The Trinity, the Heart, and Human Unity

The doctrine of the Holy Trinity is esoteric enough and the arguments that led to its formulation are far enough in the past that it is easy to forget that the doctrine of the Trinity came about to explain and help Christians understand their experience of God. The doctrine is descriptive of our experience before it is prescriptive for our belief.

The recent writings of Arch. Sophrony and his disciple, Arch. Zacharias, offer a case in point. Sophrony, for most of his life a monk on Mt. Athos, saw what was happening in the interior lives of certain monks and sought to understand it. Eventually he and Zacharias began to write about what they witnessed. But before we explore what they said we must review the doctrine of the Holy Trinity, with its dynamic reality in mind.

We might say that the Father exists permanently or eternally. We might say the Word and the Spirit also exist permanently. But it would be inaccurate to say that the Father exists “essentially” as Father, etc. Rather it is the Father, Word, and Spirit together that exist “essentially.”  (That is, the divine essence — a technical theological term from at least the 3rd century — exists in God’s unity.) The three persons of the Trinity “co-inhere” as an expression of this essential unity. One Person cannot exist without the others for they exist in the dynamic flow into and out of each other that we call Love.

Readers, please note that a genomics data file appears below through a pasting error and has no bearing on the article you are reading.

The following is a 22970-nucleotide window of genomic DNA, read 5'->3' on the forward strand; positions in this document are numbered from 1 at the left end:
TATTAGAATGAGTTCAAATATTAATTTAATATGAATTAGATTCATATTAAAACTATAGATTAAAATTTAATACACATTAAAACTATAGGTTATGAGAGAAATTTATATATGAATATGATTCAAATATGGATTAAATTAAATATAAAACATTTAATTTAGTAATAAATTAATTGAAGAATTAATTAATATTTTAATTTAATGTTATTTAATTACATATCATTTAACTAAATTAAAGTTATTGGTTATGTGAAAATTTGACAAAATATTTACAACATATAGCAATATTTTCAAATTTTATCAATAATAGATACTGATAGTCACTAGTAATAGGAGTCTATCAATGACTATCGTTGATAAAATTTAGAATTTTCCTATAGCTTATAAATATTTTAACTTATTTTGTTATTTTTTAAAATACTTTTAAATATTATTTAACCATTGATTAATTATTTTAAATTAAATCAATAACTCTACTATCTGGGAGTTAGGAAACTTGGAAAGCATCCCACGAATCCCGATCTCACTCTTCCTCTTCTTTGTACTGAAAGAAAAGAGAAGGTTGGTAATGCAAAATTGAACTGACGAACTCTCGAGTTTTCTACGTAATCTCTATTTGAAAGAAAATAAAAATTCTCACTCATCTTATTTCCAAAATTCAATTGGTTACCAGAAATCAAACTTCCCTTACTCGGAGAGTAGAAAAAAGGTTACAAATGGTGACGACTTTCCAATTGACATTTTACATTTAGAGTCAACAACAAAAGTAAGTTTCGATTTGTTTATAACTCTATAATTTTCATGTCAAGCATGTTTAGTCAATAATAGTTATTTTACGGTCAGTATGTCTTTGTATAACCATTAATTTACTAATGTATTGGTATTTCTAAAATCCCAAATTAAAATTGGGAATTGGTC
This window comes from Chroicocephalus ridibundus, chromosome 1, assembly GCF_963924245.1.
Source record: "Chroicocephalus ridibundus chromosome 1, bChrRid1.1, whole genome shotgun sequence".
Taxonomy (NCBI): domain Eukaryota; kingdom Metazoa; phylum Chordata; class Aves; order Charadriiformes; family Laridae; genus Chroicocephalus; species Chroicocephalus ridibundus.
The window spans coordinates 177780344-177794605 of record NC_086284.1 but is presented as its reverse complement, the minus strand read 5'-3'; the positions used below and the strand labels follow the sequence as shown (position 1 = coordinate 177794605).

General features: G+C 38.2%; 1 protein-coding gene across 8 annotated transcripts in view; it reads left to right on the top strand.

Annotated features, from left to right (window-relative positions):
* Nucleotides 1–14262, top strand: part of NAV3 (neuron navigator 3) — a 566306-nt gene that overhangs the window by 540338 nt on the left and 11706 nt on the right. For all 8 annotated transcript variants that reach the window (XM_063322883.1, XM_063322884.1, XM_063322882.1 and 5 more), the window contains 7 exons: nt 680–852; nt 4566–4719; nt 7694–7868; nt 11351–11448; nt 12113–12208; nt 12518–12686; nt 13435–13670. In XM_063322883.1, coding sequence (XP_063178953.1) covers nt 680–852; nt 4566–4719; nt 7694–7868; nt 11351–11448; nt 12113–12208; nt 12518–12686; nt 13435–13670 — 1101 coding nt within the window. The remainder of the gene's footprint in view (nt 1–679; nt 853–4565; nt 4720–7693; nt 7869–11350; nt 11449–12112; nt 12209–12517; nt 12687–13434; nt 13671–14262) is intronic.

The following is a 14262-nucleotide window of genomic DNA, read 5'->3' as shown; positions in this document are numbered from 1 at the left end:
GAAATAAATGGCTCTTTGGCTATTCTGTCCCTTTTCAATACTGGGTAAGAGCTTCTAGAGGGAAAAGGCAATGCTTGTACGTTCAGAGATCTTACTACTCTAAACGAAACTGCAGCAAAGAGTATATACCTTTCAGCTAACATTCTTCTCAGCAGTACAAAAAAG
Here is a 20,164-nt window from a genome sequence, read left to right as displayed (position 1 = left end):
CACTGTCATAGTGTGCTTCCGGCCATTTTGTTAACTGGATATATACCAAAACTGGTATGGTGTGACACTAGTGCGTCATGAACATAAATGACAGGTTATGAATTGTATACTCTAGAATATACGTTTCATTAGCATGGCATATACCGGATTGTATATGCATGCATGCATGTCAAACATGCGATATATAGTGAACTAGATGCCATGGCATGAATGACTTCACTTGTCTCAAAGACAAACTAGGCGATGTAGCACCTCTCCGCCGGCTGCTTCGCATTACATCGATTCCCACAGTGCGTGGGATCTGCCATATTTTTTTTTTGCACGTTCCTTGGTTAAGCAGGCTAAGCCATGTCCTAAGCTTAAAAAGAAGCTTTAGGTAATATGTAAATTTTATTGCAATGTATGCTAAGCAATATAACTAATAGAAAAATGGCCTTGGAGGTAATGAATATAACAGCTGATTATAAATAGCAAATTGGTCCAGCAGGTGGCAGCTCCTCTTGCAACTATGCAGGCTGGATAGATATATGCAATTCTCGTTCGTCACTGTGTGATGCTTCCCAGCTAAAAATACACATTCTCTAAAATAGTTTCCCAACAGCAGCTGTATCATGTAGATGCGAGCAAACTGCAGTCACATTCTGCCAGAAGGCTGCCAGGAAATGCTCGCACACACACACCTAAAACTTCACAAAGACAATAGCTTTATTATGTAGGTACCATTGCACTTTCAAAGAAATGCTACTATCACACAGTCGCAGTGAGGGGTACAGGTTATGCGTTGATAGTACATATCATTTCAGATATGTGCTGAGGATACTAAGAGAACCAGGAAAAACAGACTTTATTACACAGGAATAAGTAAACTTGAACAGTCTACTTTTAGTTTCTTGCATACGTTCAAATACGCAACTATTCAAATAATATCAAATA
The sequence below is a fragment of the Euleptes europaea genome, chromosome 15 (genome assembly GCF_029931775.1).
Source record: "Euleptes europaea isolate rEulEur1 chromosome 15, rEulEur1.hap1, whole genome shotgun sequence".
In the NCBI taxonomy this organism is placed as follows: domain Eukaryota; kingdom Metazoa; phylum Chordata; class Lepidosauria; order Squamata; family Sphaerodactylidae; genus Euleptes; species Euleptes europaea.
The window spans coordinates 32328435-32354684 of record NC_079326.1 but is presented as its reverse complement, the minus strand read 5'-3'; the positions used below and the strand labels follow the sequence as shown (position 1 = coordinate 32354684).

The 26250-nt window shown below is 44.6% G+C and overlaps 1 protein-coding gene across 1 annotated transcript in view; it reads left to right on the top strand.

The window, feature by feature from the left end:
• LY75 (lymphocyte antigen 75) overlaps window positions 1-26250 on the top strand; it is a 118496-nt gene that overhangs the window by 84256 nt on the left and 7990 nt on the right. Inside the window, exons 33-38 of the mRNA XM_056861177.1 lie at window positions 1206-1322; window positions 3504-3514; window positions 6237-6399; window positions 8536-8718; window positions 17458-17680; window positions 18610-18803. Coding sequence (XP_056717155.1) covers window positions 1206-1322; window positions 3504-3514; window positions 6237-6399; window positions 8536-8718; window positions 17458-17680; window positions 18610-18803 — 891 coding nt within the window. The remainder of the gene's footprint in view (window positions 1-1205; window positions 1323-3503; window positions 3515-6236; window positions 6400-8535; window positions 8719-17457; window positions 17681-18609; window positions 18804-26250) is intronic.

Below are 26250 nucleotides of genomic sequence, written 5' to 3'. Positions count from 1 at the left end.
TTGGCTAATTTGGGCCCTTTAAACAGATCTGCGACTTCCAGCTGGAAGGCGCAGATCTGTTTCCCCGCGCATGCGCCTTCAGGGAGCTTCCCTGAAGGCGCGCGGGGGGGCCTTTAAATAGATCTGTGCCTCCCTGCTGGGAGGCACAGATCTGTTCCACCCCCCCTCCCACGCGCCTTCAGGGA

When God created humans something very similar was created into us. There is something that all humans have in common and that each one of us express individually. But at the same time, we are not fully human by ourselves. An essential part of our humanity is this something that we share together.

Theologians typically call this human nature. Just as all three persons of the Trinity share a singular essence, so all humans share a singular nature. I suppose we could call this thing that humans share “human essence,” but that term would easily mislead us. Father, Word, and Spirit flow into and out of each other continually, eternally, expansively, and necessarily. Their existence as Father, Word, and Spirit is impossible without that dynamic, just as it would be impossible to speak of the divine essence separate from the manifestation of that essence as Father, Word, and Spirit. Because God is eternal and everywhere present, this dynamic of one essence and three persons is the thing that makes God God.